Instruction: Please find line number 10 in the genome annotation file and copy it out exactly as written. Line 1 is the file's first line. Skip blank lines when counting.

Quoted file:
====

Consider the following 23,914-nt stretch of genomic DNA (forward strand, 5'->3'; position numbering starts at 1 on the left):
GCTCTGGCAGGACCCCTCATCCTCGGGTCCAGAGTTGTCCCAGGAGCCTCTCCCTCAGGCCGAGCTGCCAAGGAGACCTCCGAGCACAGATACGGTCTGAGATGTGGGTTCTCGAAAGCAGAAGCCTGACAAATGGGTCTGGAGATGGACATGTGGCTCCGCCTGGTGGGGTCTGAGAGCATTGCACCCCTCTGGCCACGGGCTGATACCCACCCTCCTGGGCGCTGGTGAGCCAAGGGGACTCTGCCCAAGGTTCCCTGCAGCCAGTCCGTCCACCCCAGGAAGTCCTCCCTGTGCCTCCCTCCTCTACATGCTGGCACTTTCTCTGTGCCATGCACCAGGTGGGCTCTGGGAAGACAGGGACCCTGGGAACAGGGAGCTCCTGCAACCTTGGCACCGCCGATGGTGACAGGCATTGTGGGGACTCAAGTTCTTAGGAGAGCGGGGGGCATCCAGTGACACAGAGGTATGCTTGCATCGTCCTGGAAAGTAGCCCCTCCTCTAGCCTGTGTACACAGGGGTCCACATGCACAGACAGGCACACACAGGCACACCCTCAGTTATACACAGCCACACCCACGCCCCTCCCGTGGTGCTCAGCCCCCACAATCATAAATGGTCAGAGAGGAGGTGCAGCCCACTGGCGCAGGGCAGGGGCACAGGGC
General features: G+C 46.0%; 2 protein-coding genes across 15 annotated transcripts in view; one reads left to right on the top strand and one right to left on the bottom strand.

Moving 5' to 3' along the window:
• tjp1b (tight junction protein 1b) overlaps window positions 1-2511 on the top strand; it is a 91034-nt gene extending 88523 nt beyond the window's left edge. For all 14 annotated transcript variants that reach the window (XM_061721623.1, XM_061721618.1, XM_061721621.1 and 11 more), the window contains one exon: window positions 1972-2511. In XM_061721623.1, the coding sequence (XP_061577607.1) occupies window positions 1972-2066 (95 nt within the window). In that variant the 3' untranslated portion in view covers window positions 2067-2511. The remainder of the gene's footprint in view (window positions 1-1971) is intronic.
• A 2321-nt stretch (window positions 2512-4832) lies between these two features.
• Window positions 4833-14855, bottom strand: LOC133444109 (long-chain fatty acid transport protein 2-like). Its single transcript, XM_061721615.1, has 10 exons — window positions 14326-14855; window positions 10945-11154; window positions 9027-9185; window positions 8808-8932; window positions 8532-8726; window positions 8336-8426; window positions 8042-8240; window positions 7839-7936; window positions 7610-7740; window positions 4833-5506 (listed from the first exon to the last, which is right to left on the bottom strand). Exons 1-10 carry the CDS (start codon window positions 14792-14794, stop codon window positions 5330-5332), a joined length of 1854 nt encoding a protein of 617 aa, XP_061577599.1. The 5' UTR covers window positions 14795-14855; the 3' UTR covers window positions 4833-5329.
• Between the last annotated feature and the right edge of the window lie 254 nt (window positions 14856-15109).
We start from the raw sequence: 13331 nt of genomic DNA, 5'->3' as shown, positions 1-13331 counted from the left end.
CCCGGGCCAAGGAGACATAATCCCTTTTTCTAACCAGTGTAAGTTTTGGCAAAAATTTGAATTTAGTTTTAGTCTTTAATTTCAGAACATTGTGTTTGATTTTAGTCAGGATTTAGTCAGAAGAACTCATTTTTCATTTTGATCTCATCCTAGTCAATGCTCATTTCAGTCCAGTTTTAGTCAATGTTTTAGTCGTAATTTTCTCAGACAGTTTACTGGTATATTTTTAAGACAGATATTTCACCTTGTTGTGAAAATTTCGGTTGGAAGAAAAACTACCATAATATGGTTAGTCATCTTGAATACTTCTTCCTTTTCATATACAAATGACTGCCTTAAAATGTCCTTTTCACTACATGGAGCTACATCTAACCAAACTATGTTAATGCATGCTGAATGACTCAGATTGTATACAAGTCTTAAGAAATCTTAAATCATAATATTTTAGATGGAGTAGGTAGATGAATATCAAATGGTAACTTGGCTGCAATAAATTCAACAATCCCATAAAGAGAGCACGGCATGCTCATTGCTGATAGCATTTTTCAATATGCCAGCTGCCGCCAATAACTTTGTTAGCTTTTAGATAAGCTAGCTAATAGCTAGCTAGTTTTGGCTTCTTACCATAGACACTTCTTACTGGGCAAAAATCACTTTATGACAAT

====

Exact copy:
CCCGGGCCAAGGAGACATAATCCCTTTTTCTAACCAGTGTAAGTTTTGGCAAAAATTTGAATTTAGTTTTAGTCTTTAATTTCAGAACATTGTGTTTGATTTTAGTCAGGATTTAGTCAGAAGAACTCATTTTTCATTTTGATCTCATCCTAGTCAATGCTCATTTCAGTCCAGTTTTAGTCAATGTTTTAGTCGTAATTTTCTCAGACAGTTTACTGGTATATTTTTAAGACAGATATTTCACCTTGTTGTGAAAATTTCGGTTGGAAGAAAAACTACCATAATATGGTTAGTCATCTTGAATACTTCTTCCTTTTCATATACAAATGACTGCCTTAAAATGTCCTTTTCACTACATGGAGCTACATCTAACCAAACTATGTTAATGCATGCTGAATGACTCAGATTGTATACAAGTCTTAAGAAATCTTAAATCATAATATTTTAGATGGAGTAGGTAGATGAATATCAAATGGTAACTTGGCTGCAATAAATTCAACAATCCCATAAAGAGAGCACGGCATGCTCATTGCTGATAGCATTTTTCAATATGCCAGCTGCCGCCAATAACTTTGTTAGCTTTTAGATAAGCTAGCTAATAGCTAGCTAGTTTTGGCTTCTTACCATAGACACTTCTTACTGGGCAAAAATCACTTTATGACAAT